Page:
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Scientists defend use of animals in research -

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ELEANOR HALL: A Senate inquiry has been examining the process of importing of live primates for medical research and is due to report next month, but the Greens want to ban any future imports already.

Advocates say animal research is not transparent enough in Australia and alternatives need to be found.

But scientists working with animals say it's a responsibility they don't take lightly.

Sarah Sedghi has our report.

SARAH SEDGHI: Each year, millions of animals such as mice, dogs, cats and primates are used in Australia for research and education.

But scientists say there's more to the statistics.

Dr Malcolm France is a vet and chairman of an animal ethics committee at the University of Technology, Sydney.

MALCOLM FRANCE: The majority of these 6.7 million animals are not actually locked up in laboratories or involved in medical research. This figure includes animals counted in activities such as wildlife surveys or agricultural field trials.

SARAH SEDGHI: Last month a Fairfax Media investigation reported that experiments on primates are taking place secretively in some Sydney hospitals and universities, with little detail being made available about the numbers of animals used and their fate.

Greens Senator Lee Rhiannon has introduced a private members bill calling for a ban on importing live primates for animal research.

A Senate inquiry on the issue is due to report next month.

Helen Marston, the chief executive of Humane Research Australia, wants a ban on importing primate for experiments.

HELEN MARSTON: We're absolutely in support of this bill because there should be absolutely no reason that we should be subjecting the sentient, wholly-cognitive animals to long, arduous journeys in the cargo of a plane to end up in research laboratories, where they're going to be further abused in experiments and ultimately killed.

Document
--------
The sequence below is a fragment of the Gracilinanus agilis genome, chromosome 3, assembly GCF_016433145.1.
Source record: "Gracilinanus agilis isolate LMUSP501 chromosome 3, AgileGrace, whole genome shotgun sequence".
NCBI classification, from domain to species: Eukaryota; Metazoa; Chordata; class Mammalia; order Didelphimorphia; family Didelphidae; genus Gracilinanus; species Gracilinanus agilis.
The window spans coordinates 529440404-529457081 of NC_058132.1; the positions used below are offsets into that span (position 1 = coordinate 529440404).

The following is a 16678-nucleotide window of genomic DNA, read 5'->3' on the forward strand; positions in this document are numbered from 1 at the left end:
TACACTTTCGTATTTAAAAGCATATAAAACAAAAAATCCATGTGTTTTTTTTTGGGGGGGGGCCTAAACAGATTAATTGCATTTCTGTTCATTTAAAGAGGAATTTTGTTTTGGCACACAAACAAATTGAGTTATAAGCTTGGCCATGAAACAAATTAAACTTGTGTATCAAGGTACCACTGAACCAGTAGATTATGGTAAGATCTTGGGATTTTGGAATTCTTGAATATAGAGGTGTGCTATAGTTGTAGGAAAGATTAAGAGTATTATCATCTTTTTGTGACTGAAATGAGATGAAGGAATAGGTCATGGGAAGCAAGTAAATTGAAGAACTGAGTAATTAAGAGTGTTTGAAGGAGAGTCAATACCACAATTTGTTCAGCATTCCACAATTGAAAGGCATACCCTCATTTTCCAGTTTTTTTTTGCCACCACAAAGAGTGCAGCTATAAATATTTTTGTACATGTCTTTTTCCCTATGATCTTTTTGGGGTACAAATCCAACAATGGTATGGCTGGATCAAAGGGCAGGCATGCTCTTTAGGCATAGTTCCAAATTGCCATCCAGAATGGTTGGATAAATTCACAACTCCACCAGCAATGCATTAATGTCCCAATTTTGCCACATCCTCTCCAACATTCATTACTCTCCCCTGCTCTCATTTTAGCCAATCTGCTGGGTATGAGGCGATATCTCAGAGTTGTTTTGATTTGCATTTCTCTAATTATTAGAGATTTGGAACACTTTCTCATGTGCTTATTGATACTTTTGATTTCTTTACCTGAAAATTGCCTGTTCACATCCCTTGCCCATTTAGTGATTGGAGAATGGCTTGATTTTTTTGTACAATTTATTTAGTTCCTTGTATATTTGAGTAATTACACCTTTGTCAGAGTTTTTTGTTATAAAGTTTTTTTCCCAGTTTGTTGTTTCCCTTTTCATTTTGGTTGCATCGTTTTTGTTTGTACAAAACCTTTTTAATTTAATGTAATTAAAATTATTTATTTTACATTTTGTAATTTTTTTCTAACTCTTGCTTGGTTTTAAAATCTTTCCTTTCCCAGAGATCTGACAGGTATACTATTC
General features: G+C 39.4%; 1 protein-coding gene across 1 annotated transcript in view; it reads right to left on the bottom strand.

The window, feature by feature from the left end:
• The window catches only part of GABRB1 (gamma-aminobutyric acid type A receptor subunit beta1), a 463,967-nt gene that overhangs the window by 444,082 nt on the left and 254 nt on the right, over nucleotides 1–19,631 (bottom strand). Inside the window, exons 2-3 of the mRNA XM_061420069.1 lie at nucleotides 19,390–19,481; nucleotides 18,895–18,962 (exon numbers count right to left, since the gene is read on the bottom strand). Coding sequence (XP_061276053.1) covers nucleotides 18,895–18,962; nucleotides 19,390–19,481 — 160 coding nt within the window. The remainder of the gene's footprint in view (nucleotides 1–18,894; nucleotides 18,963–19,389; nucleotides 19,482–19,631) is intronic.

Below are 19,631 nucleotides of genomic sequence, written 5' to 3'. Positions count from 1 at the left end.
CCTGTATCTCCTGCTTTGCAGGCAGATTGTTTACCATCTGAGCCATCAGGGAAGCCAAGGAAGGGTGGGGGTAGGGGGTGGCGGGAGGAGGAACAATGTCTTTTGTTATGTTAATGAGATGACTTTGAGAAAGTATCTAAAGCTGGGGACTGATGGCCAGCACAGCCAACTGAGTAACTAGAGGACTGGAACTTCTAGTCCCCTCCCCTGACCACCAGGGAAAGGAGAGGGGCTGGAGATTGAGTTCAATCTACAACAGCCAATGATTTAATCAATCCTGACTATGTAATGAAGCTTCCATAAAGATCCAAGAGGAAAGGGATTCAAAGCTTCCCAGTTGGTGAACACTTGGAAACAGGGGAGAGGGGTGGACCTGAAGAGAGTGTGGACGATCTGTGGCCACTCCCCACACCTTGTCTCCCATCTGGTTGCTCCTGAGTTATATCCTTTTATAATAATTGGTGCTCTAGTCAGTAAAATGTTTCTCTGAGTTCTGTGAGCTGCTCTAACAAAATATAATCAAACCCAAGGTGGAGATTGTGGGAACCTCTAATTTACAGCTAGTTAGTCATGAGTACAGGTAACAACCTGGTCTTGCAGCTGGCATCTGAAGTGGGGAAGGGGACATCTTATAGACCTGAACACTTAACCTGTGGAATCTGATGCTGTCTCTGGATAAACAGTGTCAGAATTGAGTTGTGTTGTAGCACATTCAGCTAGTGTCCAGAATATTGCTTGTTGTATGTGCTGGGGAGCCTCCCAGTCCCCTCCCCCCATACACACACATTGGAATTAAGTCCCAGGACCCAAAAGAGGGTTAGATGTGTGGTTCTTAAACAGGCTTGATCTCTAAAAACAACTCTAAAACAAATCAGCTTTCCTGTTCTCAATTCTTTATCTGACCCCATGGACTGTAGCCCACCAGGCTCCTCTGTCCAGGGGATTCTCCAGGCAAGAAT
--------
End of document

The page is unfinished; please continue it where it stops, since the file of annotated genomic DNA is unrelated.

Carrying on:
We already have three government funded breeding facilities in Australia where the birds, marmosets and the cats are bred specifically for research purposes.

SARAH SEDGHI: But scientists say they take the responsibility of working with animals extremely seriously.

Professor Doug Hilton is the director of the Walter and Eliza Hall Institute in Melbourne and president of the Association of Australian Medical Research Institutes.

DOUG HILTON: The researchers and the technicians that work with animals in my experience feel a remarkably deep sense of responsibility for the care of those animals that really comes with the privilege of being able to work with them.

SARAH SEDGHI: Associate Professor James Bourne is a researcher at Monash University and chairman of the Nonhuman Primate Breeding and Research Facility Board.

He says there's a need to import primates for research and that all proposed experiments using animals are scrutinised heavily before approved.

JAMES BOURNE: It's about genetic diversity. So, as a human populous we're heterogeneous, which means you know different mothers, different fathers mix into the bowl and you create a heterogeneous population of individuals.

So when we're actually designing studies to use primates we want to actually be replicating that in the model system. So we need to keep those heterogeneous populations of animals.

SARAH SEDGHI: He points to advances in medicine that have been made possible through animal research.

JAMES BOURNE: So one of the big things that is often claimed is that the knowledge gained from animal research is not applicable to humans and this claim is simply false, and its dissemination of course leads to misperception by the public and media.

I've highlighted many examples of where animal research has been important but, you know, of the 106 Nobel prizes in physiology and medicine of course, which awards the greatest medical advances, 94 were dependant on animal research. And that includes every prize in the last 30 years.

SARAH SEDGHI: Dr France says there's more advocates and scientists could be doing to understand each other better and inform the community.

MALCOLM FRANCE: Something I've seen too many times when an institution receives an inquiry from an animal protection organisation is that that's seen as a threat.

It will often be referred to lawyers or the security team will be alerted or the media office will be briefed to prepare a potential damage control response.

And I think that's a sad mistake. In my personal experience in dealing with animal protection organisations, I've found it extremely fulfilling and often enlightening to speak to them, get to know the people and see where they're coming from and learn from their different points of view.

ELEANOR HALL: That's vet Dr Malcolm France ending Sarah Sedghi's report.